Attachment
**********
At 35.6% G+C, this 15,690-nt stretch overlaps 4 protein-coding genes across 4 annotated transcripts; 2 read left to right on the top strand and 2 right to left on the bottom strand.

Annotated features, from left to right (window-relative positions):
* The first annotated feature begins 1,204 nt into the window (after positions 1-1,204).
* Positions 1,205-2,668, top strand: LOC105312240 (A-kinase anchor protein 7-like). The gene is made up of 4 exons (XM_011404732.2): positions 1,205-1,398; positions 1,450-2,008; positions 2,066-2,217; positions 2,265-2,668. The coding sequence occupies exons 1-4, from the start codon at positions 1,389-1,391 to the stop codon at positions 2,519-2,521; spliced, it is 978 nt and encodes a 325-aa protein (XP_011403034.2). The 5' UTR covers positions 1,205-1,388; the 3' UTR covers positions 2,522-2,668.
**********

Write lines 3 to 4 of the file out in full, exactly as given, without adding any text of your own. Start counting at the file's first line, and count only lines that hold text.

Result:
* The first annotated feature begins 1,204 nt into the window (after positions 1-1,204).
* Positions 1,205-2,668, top strand: LOC105312240 (A-kinase anchor protein 7-like). The gene is made up of 4 exons (XM_011404732.2): positions 1,205-1,398; positions 1,450-2,008; positions 2,066-2,217; positions 2,265-2,668. The coding sequence occupies exons 1-4, from the start codon at positions 1,389-1,391 to the stop codon at positions 2,519-2,521; spliced, it is 978 nt and encodes a 325-aa protein (XP_011403034.2). The 5' UTR covers positions 1,205-1,388; the 3' UTR covers positions 2,522-2,668.